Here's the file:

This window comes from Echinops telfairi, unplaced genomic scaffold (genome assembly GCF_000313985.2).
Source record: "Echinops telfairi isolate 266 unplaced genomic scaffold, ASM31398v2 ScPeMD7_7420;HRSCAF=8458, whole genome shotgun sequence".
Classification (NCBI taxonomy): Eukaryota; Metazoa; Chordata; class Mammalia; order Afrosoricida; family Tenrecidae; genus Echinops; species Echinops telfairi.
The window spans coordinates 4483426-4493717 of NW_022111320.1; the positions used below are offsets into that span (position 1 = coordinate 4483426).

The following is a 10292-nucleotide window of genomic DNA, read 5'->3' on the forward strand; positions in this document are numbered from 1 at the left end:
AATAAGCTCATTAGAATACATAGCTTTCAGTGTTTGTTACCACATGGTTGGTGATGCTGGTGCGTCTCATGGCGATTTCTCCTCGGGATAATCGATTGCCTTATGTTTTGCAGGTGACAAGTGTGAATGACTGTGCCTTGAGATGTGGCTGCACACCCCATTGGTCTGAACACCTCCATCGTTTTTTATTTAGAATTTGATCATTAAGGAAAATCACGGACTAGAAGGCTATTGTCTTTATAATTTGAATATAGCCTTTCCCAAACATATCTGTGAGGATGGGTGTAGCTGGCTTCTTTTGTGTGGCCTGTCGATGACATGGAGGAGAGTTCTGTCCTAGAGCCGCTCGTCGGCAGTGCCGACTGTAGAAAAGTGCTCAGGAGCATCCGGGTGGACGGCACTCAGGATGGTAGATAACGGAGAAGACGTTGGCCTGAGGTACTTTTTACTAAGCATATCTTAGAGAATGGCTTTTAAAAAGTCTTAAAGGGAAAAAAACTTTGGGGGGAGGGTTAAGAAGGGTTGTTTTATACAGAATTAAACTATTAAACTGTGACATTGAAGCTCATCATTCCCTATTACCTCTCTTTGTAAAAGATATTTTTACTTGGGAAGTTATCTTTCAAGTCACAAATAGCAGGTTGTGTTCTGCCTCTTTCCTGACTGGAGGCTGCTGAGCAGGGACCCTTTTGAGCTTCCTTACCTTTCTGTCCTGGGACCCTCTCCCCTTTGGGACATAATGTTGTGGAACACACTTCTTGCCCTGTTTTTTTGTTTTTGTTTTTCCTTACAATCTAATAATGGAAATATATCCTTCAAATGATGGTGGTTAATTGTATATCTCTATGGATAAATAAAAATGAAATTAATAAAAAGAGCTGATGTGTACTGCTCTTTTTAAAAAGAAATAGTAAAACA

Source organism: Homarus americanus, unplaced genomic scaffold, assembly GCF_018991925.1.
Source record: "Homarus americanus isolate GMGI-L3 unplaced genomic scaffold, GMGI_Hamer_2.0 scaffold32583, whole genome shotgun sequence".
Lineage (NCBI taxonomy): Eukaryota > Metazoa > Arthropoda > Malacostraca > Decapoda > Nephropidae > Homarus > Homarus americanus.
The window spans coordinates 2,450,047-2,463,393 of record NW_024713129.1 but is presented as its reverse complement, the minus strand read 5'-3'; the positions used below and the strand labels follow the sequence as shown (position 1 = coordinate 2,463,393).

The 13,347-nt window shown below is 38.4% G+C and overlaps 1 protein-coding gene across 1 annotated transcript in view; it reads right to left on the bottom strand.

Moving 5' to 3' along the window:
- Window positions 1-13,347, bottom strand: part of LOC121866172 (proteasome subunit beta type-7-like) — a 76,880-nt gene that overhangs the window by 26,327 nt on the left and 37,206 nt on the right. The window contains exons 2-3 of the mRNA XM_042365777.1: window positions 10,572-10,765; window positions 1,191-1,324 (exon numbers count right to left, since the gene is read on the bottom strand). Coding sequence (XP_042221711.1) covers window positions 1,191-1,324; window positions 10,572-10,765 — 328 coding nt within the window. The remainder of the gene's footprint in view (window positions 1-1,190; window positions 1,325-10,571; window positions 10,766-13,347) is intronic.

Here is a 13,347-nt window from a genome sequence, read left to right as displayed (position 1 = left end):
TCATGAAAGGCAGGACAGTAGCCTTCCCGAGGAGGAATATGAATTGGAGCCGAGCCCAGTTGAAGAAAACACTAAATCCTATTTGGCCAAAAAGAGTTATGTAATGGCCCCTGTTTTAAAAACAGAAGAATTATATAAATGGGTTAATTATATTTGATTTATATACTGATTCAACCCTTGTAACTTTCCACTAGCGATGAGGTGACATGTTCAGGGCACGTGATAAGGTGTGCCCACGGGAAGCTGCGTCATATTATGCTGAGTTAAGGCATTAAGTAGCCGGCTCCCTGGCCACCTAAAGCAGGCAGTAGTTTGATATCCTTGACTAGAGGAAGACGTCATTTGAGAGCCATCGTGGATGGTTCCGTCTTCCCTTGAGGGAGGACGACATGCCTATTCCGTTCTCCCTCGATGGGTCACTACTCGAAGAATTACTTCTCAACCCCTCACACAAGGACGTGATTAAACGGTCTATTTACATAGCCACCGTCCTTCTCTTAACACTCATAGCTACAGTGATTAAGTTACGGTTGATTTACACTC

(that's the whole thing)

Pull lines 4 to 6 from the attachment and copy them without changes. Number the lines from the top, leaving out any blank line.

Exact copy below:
The window spans coordinates 4483426-4493717 of NW_022111320.1; the positions used below are offsets into that span (position 1 = coordinate 4483426).

The following is a 10292-nucleotide window of genomic DNA, read 5'->3' on the forward strand; positions in this document are numbered from 1 at the left end:
AATAAGCTCATTAGAATACATAGCTTTCAGTGTTTGTTACCACATGGTTGGTGATGCTGGTGCGTCTCATGGCGATTTCTCCTCGGGATAATCGATTGCCTTATGTTTTGCAGGTGACAAGTGTGAATGACTGTGCCTTGAGATGTGGCTGCACACCCCATTGGTCTGAACACCTCCATCGTTTTTTATTTAGAATTTGATCATTAAGGAAAATCACGGACTAGAAGGCTATTGTCTTTATAATTTGAATATAGCCTTTCCCAAACATATCTGTGAGGATGGGTGTAGCTGGCTTCTTTTGTGTGGCCTGTCGATGACATGGAGGAGAGTTCTGTCCTAGAGCCGCTCGTCGGCAGTGCCGACTGTAGAAAAGTGCTCAGGAGCATCCGGGTGGACGGCACTCAGGATGGTAGATAACGGAGAAGACGTTGGCCTGAGGTACTTTTTACTAAGCATATCTTAGAGAATGGCTTTTAAAAAGTCTTAAAGGGAAAAAAACTTTGGGGGGAGGGTTAAGAAGGGTTGTTTTATACAGAATTAAACTATTAAACTGTGACATTGAAGCTCATCATTCCCTATTACCTCTCTTTGTAAAAGATATTTTTACTTGGGAAGTTATCTTTCAAGTCACAAATAGCAGGTTGTGTTCTGCCTCTTTCCTGACTGGAGGCTGCTGAGCAGGGACCCTTTTGAGCTTCCTTACCTTTCTGTCCTGGGACCCTCTCCCCTTTGGGACATAATGTTGTGGAACACACTTCTTGCCCTGTTTTTTTGTTTTTGTTTTTCCTTACAATCTAATAATGGAAATATATCCTTCAAATGATGGTGGTTAATTGTATATCTCTATGGATAAATAAAAATGAAATTAATAAAAAGAGCTGATGTGTACTGCTCTTTTTAAAAAGAAATAGTAAAACA